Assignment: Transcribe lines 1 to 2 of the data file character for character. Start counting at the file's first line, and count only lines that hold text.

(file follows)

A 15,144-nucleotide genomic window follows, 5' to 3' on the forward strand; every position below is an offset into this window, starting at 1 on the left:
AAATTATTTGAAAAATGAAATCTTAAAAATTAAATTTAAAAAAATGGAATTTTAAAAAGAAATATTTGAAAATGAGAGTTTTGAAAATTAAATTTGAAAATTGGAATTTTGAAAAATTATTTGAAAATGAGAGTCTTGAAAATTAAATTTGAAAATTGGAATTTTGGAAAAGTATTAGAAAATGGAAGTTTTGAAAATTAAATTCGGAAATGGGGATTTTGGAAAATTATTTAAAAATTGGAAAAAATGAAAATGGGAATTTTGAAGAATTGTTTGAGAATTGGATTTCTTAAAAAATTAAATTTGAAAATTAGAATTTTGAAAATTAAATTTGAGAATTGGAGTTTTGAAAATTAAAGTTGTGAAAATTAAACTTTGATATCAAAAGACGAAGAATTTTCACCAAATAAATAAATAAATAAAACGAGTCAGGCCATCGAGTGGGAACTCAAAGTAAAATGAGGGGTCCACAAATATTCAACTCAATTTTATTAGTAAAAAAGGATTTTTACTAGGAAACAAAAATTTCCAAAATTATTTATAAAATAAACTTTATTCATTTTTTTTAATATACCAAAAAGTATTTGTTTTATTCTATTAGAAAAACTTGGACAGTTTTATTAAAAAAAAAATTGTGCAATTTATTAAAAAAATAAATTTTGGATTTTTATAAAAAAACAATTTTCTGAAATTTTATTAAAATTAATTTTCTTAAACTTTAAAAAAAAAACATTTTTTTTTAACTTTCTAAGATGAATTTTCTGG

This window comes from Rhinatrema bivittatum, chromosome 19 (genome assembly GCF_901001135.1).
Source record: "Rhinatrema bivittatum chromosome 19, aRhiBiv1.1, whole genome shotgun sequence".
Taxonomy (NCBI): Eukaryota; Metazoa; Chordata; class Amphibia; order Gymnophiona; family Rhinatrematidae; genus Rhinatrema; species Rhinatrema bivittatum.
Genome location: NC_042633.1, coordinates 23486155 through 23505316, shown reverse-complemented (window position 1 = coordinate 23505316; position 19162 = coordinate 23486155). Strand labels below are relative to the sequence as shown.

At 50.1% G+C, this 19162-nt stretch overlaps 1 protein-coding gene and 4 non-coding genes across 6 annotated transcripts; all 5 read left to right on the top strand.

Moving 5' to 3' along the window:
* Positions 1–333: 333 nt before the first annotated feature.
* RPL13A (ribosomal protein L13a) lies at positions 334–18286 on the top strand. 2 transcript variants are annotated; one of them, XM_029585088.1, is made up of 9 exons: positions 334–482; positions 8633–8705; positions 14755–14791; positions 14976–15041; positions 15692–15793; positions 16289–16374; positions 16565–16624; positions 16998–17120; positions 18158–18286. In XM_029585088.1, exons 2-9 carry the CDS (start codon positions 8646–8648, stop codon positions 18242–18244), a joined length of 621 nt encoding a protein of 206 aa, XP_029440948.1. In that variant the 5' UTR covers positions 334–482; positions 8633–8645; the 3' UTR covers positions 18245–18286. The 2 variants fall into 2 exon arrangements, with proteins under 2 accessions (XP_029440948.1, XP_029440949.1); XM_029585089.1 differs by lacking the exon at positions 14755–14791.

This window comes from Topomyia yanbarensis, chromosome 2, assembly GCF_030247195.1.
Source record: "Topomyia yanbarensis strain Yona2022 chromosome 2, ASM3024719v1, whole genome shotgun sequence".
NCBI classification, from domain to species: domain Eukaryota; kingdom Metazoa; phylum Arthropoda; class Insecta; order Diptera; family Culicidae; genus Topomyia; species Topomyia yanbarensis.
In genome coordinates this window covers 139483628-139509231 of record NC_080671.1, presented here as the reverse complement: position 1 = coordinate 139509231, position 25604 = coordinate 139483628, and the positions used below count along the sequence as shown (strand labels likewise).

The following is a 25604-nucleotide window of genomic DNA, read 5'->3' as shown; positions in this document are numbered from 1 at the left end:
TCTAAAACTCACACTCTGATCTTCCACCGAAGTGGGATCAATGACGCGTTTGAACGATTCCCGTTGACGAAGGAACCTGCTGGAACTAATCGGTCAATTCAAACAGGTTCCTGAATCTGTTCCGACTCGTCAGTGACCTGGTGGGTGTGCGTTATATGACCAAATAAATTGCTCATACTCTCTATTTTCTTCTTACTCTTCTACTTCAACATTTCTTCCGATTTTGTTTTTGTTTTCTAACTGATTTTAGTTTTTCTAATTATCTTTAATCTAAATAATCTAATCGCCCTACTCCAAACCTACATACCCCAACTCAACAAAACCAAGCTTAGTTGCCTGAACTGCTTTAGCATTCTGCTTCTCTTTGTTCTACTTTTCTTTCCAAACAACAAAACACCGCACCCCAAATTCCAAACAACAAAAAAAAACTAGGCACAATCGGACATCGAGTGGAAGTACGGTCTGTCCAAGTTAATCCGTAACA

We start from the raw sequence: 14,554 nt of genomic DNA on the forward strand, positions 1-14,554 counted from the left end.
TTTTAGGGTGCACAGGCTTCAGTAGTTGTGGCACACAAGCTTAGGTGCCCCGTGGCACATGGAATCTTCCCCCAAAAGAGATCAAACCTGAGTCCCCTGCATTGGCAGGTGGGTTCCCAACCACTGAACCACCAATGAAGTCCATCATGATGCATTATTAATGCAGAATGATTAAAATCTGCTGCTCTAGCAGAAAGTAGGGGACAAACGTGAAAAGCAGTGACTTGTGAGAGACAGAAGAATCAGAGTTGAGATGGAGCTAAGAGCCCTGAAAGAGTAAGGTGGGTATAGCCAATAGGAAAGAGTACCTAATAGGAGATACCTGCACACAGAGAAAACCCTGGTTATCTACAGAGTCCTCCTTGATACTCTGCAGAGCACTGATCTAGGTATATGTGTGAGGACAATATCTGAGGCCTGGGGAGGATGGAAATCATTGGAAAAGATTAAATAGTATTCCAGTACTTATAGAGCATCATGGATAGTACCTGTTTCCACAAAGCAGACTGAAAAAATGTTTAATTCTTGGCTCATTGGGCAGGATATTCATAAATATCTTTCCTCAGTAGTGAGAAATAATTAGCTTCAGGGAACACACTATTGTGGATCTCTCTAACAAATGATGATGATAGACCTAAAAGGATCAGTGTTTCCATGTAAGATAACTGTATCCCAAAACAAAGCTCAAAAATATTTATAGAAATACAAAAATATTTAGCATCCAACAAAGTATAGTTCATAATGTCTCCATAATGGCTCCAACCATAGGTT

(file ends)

A 15,144-nucleotide genomic window follows, 5' to 3' on the forward strand; every position below is an offset into this window, starting at 1 on the left:
AAATTATTTGAAAAATGAAATCTTAAAAATTAAATTTAAAAAAATGGAATTTTAAAAAGAAATATTTGAAAATGAGAGTTTTGAAAATTAAATTTGAAAATTGGAATTTTGAAAAATTATTTGAAAATGAGAGTCTTGAAAATTAAATTTGAAAATTGGAATTTTGGAAAAGTATTAGAAAATGGAAGTTTTGAAAATTAAATTCGGAAATGGGGATTTTGGAAAATTATTTAAAAATTGGAAAAAATGAAAATGGGAATTTTGAAGAATTGTTTGAGAATTGGATTTCTTAAAAAATTAAATTTGAAAATTAGAATTTTGAAAATTAAATTTGAGAATTGGAGTTTTGAAAATTAAAGTTGTGAAAATTAAACTTTGATATCAAAAGACGAAGAATTTTCACCAAATAAATAAATAAATAAAACGAGTCAGGCCATCGAGTGGGAACTCAAAGTAAAATGAGGGGTCCACAAATATTCAACTCAATTTTATTAGTAAAAAAGGATTTTTACTAGGAAACAAAAATTTCCAAAATTATTTATAAAATAAACTTTATTCATTTTTTTTAATATACCAAAAAGTATTTGTTTTATTCTATTAGAAAAACTTGGACAGTTTTATTAAAAAAAAAATTGTGCAATTTATTAAAAAAATAAATTTTGGATTTTTATAAAAAAACAATTTTCTGAAATTTTATTAAAATTAATTTTCTTAAACTTTAAAAAAAAAACATTTTTTTTTAACTTTCTAAGATGAATTTTCTGG